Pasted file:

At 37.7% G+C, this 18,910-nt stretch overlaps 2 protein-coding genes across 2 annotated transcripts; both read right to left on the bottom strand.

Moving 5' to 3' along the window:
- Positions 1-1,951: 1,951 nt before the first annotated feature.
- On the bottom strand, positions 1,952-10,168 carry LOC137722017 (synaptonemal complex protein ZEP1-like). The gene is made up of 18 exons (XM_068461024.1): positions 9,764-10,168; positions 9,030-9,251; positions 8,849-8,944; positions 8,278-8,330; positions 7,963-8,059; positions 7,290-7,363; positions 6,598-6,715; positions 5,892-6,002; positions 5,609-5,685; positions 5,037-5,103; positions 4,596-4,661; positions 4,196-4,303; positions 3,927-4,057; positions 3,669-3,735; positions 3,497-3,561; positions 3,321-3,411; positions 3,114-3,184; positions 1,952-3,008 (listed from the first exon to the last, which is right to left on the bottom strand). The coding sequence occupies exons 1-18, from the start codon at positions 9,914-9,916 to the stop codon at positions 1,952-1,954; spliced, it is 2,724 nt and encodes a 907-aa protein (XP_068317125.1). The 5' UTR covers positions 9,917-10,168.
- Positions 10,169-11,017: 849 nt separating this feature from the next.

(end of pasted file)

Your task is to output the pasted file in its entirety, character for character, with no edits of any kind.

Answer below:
At 37.7% G+C, this 18,910-nt stretch overlaps 2 protein-coding genes across 2 annotated transcripts; both read right to left on the bottom strand.

Moving 5' to 3' along the window:
- Positions 1-1,951: 1,951 nt before the first annotated feature.
- On the bottom strand, positions 1,952-10,168 carry LOC137722017 (synaptonemal complex protein ZEP1-like). The gene is made up of 18 exons (XM_068461024.1): positions 9,764-10,168; positions 9,030-9,251; positions 8,849-8,944; positions 8,278-8,330; positions 7,963-8,059; positions 7,290-7,363; positions 6,598-6,715; positions 5,892-6,002; positions 5,609-5,685; positions 5,037-5,103; positions 4,596-4,661; positions 4,196-4,303; positions 3,927-4,057; positions 3,669-3,735; positions 3,497-3,561; positions 3,321-3,411; positions 3,114-3,184; positions 1,952-3,008 (listed from the first exon to the last, which is right to left on the bottom strand). The coding sequence occupies exons 1-18, from the start codon at positions 9,914-9,916 to the stop codon at positions 1,952-1,954; spliced, it is 2,724 nt and encodes a 907-aa protein (XP_068317125.1). The 5' UTR covers positions 9,917-10,168.
- Positions 10,169-11,017: 849 nt separating this feature from the next.